These tips come from Dead Snails Leave No Trails: Natural Pest Control for Home and Garden by Loren Nancarrow and Janet Hogan Taylor. The book, originally released in 1996, was revised for the first time in 2013.
Here’s a snippet from the intro to the new edition:
“Take a stroll through most home- and garden stores these days and it’s easy to believe we’ve cured our addiction to chemicals. Terms like “organic,” “earth friendly,” “all natural,” “locally grown,” and so on are prominently displayed on packaging. But our enlightenment may be more about slogans and marketing than a new understanding of the natural world and the importance of protecting it.
I realized how little we’ve moved toward chemical-free gardening while using social media.”
After posting some photos of tomato hornworms in her garden, Nancarrow was “shocked at the responses,” which “advocated everything up to and including nuclear attack.”
In Dead Snails Leave No Trails, she and Taylor have compiled “old-fashioned but logical methods of nonchemical gardening and pest control.” It’s not just about protecting the natural world–though that’s certainly important–but also protecting yourself, family, friends and pets from the toxic chemicals in conventional insect and pest control. So for this week’s Health Hack, here are five tips for exterminating home and garden organically.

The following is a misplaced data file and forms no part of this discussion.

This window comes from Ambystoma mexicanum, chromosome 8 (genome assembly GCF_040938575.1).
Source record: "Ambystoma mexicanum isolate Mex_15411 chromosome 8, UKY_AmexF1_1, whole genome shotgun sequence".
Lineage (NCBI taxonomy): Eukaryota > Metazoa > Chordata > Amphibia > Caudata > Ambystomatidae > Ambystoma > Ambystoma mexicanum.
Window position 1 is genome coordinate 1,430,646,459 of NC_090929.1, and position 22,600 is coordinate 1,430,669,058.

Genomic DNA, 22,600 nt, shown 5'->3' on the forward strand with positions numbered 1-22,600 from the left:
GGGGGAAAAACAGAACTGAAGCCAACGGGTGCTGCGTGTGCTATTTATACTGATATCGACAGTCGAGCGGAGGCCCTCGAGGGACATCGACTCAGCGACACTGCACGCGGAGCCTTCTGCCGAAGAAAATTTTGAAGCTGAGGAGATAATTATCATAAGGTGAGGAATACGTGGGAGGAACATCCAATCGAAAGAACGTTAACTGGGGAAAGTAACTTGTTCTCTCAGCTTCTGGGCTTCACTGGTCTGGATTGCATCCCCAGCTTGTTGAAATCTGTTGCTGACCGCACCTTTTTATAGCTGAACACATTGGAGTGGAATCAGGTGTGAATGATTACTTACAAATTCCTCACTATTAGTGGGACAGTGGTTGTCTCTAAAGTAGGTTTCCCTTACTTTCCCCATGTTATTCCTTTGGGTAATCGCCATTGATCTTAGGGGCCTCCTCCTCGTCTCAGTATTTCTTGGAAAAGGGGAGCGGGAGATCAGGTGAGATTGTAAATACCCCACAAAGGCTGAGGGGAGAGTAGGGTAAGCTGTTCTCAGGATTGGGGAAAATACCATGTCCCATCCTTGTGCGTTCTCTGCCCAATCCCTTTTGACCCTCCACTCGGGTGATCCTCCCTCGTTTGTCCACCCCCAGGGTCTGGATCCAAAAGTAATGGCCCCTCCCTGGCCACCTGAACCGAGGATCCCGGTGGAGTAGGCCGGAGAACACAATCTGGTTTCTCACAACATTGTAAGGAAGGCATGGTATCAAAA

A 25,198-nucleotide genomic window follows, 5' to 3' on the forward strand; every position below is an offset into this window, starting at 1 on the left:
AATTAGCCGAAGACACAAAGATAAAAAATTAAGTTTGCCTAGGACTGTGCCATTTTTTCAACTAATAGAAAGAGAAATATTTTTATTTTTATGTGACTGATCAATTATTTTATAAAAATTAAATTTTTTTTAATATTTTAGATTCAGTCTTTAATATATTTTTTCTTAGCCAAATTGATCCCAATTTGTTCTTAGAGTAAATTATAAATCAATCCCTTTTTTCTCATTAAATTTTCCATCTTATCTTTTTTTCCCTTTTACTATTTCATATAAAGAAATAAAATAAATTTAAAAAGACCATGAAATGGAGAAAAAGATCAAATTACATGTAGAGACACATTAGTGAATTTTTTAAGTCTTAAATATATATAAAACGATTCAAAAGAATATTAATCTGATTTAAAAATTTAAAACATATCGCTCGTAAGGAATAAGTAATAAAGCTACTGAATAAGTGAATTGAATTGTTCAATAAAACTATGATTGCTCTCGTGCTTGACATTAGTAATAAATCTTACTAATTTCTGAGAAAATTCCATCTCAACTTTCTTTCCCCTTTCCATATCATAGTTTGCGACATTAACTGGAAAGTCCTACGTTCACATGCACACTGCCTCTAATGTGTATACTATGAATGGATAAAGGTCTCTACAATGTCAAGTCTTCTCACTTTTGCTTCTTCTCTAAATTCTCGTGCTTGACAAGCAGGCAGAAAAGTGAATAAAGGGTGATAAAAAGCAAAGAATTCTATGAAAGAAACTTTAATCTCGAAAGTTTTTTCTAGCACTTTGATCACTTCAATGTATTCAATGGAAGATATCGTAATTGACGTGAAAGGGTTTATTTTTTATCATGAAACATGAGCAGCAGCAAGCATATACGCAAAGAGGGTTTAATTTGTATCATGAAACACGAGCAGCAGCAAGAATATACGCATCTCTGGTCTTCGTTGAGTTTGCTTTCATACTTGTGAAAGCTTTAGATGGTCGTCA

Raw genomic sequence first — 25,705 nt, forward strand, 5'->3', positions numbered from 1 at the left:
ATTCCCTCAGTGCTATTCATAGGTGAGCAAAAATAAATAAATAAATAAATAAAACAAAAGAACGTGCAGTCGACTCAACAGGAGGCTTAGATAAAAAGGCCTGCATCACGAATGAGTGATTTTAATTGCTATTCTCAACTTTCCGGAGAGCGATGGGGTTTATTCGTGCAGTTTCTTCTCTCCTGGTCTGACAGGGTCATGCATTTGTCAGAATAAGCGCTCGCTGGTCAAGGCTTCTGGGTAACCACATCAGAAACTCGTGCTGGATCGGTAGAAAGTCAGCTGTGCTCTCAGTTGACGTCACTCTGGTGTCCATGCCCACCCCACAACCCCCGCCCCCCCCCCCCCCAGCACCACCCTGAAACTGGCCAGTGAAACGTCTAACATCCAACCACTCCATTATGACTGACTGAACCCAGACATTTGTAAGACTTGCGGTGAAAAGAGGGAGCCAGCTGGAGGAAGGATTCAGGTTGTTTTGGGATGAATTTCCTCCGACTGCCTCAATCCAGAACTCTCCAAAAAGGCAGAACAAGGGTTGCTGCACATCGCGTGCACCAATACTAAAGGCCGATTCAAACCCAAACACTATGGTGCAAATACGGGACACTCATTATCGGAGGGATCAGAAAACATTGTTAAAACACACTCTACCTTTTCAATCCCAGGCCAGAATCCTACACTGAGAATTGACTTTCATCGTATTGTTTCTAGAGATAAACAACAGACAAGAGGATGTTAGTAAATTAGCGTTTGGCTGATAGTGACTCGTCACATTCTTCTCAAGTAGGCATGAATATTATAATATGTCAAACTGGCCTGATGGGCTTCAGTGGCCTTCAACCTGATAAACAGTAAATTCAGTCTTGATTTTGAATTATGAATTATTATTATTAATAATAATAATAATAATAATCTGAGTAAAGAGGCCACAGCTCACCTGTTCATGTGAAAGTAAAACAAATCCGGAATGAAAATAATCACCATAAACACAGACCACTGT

Repel ants in your house. “Dab a little eucalyptus oil, citrus oil or lemon juice on a rag and wipe it in your cupboards or entry points,” advise Nancarrow and Taylor. “You can also soak a string in the oil and stuff it into tholes or along a crack.”
Keep mosquitoes out of your garden or yard. Lemongrass contains cintronella; when planted in gardens or around the yard, it can act as a natural mosquito repellent.
Bait roaches. Mix one part sugar and one part baking soda. Put the mixture in jar lids and place the lids along walls and baseboards, under sinks or wherever you’ve seen roaches.
Discourage moles. Keep moles from digging up your plants with this mole repellent: 2 tablespoons castor oil, one tablespoon dishwashing liquid and one gallon water. Mix together and coat the mole’s tunnels with the solution.
Control tomato hornworms. Planting basil alongside tomatoes helps keep tomato hornworms away.
You can find the original article HERE.